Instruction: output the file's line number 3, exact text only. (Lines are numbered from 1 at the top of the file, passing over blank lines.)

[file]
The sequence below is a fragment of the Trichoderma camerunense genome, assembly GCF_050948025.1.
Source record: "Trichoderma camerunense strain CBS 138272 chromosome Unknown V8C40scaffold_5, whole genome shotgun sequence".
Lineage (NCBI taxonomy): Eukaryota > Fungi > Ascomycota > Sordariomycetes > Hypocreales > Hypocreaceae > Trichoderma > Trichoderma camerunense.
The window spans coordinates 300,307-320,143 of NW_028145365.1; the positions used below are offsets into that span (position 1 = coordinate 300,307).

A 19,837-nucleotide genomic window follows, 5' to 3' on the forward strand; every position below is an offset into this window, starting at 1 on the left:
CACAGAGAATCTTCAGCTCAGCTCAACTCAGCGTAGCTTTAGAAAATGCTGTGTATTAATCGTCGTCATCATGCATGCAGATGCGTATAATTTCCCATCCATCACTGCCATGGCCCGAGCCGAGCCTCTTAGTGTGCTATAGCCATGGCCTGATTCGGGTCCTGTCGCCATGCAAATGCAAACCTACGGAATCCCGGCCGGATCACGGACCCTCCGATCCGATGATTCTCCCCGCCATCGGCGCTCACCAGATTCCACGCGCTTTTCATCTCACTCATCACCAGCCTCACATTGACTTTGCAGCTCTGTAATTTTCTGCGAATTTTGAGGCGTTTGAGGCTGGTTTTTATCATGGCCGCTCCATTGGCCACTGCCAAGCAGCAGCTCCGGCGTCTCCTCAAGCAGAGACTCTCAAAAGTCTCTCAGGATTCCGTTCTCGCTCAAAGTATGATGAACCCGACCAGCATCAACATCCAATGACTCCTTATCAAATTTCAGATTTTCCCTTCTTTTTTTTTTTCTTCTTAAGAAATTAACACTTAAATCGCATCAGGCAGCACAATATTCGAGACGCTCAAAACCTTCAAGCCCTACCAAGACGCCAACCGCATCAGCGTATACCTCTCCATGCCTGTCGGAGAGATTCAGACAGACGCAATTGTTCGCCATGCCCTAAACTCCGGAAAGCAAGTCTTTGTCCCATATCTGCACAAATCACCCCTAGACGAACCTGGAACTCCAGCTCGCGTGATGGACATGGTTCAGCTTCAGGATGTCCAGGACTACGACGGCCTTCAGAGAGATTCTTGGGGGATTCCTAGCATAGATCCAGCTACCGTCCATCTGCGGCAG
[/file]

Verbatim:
Lineage (NCBI taxonomy): Eukaryota > Fungi > Ascomycota > Sordariomycetes > Hypocreales > Hypocreaceae > Trichoderma > Trichoderma camerunense.